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Caamora - Journey's End... An Acoustic Anthology CD (album) cover





3.28 | 16 ratings

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3 stars It is definitely last of the albums connected to She project... but I of course am not so sure about it :). This album is a perfect picture of second, in my opinion real Caamora - an acoustic duet of Clive and Agnieszka, without the burden of the double rock band and choir. We saw samples of this incarnation at the bonus disc of She DVD, and now we got a better portrait of the band. And I must admit this is the only opportunity where you can really appreciate Agnieszka's voice (not the opera, she was shadowed there by Mrs Christina Booth). The album starts with "Journey's End", recapitulating the story of "She", great coda and as usual very nice song delivered by Clive Nolan, and after that we receive a saucerful or plate full of surprises with one single bitter pill. After the title track there are 21 live tracks, recorded in various countries, including Poland, Germany, England, Belgium, arranged in a way that resembles the single Caamora show. It covers almost every important song from "She", except for "Dance of Fire" and "Fire of Life" (the most operatic acts indeed) and "History" (this is an "Alan Reed's" song, but I always wanted to hear it sung by Agnieszka Świta). And there are songs from repertoire of Strangers On A Train ("Sacrifice", song which somehow signaled the future "She"), Nolan and Wakeman (especially "Shadows of Fate", great performance of Agnieszka Świta), Arena ("Mea Culpa" and "State of Grace", "Salamander" sung by Sebastian Medina), even Tracy Hitichings ("Horizons in your Eyes", Agnieszka Świta live is as good, even better than lady Tracy) and also few surprises in the line-up, for instance "The Bonding" sung by none other than Mrs Christina Booth, "Murder" with guest appearance of guitarists Gonzalo Paz and Myung Jung. Continuing the South American story the second disc contains great performance of Celina Berro Madero, including "The Veil " (another Alan Reed's song) and "(I Can See Your) House from Here", the vocal more sensual than even Agnieszka's . The rest of the album consists of demos (especially "The Storm", more spooky than on studio album) and bonus tracks. The highlight of the bonuses is "In Aeternum", a song worshipping Ayesha in Latin, great vocal overdubs. Also among the bonus tracks is the mentioned bitter pill, track written by Agnieszka Świta named "Grunwald" (the battle fought by Polish and Lithuanian knights with Teutonian Order in 1410), with polish text so patriotic that it crosses the borders of nationalism . On the other hand nice and mellow melody. All in all, very interesting album for anyone who wants to learn about the acoustic incarnation of Caamora and of Caamora itself. Notwithstanding the single flaw, a strong three stars grade.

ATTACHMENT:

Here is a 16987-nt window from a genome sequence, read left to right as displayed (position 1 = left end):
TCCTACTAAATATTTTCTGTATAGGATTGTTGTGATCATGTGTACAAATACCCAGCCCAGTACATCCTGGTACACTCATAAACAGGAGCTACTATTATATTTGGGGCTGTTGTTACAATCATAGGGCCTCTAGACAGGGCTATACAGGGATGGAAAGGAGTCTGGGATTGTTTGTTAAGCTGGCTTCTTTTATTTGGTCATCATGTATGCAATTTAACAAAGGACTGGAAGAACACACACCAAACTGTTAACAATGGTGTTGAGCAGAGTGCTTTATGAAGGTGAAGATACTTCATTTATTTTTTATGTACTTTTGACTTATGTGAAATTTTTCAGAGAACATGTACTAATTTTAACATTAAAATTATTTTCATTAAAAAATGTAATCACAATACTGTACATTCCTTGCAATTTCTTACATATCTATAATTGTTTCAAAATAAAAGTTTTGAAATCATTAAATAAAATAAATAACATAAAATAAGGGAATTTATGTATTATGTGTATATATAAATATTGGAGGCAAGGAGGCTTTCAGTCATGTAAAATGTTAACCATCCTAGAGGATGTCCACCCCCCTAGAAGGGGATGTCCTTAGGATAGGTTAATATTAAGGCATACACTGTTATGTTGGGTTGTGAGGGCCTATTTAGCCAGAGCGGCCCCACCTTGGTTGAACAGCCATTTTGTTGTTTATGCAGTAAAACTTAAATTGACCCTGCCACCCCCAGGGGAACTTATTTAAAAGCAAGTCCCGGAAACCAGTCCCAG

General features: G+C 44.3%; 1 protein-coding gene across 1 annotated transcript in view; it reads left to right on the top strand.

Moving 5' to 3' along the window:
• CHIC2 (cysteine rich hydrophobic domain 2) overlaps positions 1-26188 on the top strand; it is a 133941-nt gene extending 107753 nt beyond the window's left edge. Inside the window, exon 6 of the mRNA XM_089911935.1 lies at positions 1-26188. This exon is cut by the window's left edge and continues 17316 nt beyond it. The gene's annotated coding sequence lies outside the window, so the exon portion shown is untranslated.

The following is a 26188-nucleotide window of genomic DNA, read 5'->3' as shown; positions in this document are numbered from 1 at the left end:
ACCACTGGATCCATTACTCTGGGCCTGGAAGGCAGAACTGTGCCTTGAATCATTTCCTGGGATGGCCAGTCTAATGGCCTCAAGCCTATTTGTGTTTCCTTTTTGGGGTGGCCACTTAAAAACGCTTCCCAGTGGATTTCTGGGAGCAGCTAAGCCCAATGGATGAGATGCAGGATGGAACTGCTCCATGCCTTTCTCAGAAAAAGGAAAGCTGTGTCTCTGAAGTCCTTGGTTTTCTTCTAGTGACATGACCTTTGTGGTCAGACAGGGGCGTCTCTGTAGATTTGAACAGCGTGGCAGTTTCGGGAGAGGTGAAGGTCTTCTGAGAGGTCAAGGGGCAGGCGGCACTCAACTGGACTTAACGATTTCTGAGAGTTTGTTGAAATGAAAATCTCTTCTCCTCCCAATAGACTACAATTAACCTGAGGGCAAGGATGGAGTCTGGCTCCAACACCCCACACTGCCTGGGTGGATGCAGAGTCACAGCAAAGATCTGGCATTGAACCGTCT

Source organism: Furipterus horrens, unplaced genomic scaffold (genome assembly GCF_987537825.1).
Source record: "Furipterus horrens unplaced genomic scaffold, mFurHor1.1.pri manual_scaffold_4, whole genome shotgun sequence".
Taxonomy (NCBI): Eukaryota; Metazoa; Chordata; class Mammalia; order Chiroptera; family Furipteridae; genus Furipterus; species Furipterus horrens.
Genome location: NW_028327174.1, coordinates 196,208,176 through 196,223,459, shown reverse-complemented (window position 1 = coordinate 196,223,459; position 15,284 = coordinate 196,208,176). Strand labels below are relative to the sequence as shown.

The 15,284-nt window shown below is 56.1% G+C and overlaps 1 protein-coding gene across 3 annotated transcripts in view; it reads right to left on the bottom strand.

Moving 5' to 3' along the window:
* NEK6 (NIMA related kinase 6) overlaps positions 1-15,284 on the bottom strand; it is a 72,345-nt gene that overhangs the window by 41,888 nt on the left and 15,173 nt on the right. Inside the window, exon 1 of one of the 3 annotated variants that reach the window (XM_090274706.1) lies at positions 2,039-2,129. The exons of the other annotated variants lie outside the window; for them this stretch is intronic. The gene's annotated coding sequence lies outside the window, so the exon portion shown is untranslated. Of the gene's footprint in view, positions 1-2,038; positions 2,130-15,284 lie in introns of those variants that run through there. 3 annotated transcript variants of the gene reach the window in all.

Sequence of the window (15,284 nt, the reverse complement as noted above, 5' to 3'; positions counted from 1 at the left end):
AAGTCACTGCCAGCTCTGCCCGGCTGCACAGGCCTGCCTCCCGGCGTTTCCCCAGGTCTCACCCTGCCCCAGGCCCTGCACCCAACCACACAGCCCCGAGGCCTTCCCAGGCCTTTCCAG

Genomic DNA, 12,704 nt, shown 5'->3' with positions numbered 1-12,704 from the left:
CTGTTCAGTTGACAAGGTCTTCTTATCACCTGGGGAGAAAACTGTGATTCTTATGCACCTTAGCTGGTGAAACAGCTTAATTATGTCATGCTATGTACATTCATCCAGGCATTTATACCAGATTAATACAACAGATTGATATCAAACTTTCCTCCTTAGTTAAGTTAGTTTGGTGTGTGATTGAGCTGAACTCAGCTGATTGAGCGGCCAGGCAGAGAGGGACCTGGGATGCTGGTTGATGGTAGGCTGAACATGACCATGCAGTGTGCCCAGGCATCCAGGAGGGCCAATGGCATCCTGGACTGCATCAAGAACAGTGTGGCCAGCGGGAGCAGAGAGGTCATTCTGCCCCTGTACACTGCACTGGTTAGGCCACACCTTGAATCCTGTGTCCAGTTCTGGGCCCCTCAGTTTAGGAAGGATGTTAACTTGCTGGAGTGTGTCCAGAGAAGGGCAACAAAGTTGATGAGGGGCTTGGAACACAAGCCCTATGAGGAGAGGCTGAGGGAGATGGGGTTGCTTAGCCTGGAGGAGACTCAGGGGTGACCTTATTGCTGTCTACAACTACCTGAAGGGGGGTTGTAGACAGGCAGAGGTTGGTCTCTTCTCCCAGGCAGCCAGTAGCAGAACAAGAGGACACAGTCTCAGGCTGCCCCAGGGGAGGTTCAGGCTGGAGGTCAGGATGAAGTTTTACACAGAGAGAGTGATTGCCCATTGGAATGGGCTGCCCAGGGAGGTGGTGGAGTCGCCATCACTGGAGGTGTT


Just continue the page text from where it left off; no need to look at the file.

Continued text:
RaphaelT | 3/5 |


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